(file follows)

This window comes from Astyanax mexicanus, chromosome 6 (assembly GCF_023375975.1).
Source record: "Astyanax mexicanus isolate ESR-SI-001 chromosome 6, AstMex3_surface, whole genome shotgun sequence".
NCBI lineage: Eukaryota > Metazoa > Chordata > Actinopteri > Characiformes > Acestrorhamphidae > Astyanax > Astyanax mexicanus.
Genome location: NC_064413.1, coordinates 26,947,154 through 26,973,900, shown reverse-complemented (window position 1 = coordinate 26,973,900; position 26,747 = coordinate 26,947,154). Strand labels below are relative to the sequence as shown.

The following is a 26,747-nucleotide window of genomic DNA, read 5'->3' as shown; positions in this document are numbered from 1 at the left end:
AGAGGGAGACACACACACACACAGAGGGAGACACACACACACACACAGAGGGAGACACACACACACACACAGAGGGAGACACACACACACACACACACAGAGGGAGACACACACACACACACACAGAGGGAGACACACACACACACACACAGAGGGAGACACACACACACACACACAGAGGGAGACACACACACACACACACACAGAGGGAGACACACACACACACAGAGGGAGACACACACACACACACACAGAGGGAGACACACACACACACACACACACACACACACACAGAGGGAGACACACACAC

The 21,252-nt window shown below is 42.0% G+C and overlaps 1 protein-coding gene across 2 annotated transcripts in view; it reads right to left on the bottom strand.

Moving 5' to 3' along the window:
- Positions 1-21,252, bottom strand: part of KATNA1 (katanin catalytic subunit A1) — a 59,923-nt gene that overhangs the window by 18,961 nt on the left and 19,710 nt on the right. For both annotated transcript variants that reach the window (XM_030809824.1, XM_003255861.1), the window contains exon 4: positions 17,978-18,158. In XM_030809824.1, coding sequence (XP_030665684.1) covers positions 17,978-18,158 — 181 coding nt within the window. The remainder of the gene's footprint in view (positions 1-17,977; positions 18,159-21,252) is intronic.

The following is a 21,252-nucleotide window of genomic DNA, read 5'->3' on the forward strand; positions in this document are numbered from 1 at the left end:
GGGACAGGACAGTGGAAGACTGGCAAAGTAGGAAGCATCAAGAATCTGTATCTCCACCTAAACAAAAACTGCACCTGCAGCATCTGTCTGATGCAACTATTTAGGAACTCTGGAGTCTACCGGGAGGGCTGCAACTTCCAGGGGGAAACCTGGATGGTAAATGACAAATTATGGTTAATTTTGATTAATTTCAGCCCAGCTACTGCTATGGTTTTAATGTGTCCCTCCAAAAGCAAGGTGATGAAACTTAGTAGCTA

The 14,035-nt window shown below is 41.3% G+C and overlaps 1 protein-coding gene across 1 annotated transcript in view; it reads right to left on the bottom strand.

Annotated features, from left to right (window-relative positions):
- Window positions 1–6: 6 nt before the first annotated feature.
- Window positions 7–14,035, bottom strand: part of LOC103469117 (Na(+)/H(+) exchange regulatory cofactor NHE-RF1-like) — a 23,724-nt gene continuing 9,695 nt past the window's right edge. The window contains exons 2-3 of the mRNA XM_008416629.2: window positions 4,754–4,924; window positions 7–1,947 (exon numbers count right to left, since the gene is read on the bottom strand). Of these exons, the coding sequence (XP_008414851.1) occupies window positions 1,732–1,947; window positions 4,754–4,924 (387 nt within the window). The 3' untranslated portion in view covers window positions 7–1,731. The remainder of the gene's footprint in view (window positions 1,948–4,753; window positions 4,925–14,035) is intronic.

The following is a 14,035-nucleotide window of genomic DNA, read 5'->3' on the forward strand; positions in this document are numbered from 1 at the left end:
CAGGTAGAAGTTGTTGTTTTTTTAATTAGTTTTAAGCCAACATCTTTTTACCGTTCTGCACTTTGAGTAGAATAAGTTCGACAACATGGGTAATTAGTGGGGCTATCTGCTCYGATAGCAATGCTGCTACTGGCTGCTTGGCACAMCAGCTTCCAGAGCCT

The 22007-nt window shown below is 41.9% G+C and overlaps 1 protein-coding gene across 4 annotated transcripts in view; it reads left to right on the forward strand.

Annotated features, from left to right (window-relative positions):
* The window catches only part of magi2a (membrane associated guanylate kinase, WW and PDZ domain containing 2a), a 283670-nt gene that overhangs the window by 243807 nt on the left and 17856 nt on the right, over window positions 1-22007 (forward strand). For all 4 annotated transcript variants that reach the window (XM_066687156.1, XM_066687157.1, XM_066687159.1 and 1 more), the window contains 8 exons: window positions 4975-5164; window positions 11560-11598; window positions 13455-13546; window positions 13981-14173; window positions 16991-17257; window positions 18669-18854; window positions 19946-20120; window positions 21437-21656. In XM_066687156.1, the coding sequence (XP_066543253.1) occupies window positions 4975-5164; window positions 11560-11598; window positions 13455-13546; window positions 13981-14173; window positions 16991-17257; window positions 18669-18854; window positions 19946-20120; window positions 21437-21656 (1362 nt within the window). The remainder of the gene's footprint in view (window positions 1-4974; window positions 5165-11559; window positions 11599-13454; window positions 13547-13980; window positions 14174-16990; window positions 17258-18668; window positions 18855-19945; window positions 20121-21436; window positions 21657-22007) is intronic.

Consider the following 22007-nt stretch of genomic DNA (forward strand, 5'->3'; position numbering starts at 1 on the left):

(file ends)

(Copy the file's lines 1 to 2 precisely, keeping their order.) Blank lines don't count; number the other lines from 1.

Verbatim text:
This window comes from Astyanax mexicanus, chromosome 6 (assembly GCF_023375975.1).
Source record: "Astyanax mexicanus isolate ESR-SI-001 chromosome 6, AstMex3_surface, whole genome shotgun sequence".